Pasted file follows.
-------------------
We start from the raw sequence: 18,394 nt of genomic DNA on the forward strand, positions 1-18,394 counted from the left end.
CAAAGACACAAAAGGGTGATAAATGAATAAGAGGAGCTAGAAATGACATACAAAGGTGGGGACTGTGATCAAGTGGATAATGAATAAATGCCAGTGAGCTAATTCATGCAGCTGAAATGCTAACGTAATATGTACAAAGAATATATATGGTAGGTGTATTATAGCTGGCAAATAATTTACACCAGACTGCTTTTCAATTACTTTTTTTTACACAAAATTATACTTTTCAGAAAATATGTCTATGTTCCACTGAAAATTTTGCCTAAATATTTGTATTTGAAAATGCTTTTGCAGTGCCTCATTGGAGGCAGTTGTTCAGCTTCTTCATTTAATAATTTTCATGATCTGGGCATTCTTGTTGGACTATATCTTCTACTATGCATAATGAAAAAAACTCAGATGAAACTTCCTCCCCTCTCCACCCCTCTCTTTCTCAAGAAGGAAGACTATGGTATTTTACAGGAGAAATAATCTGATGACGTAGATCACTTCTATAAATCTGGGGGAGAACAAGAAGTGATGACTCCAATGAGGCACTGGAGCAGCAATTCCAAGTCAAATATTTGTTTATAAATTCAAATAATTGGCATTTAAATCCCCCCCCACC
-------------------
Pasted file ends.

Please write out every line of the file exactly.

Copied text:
We start from the raw sequence: 18,394 nt of genomic DNA on the forward strand, positions 1-18,394 counted from the left end.
CAAAGACACAAAAGGGTGATAAATGAATAAGAGGAGCTAGAAATGACATACAAAGGTGGGGACTGTGATCAAGTGGATAATGAATAAATGCCAGTGAGCTAATTCATGCAGCTGAAATGCTAACGTAATATGTACAAAGAATATATATGGTAGGTGTATTATAGCTGGCAAATAATTTACACCAGACTGCTTTTCAATTACTTTTTTTTACACAAAATTATACTTTTCAGAAAATATGTCTATGTTCCACTGAAAATTTTGCCTAAATATTTGTATTTGAAAATGCTTTTGCAGTGCCTCATTGGAGGCAGTTGTTCAGCTTCTTCATTTAATAATTTTCATGATCTGGGCATTCTTGTTGGACTATATCTTCTACTATGCATAATGAAAAAAACTCAGATGAAACTTCCTCCCCTCTCCACCCCTCTCTTTCTCAAGAAGGAAGACTATGGTATTTTACAGGAGAAATAATCTGATGACGTAGATCACTTCTATAAATCTGGGGGAGAACAAGAAGTGATGACTCCAATGAGGCACTGGAGCAGCAATTCCAAGTCAAATATTTGTTTATAAATTCAAATAATTGGCATTTAAATCCCCCCCCACC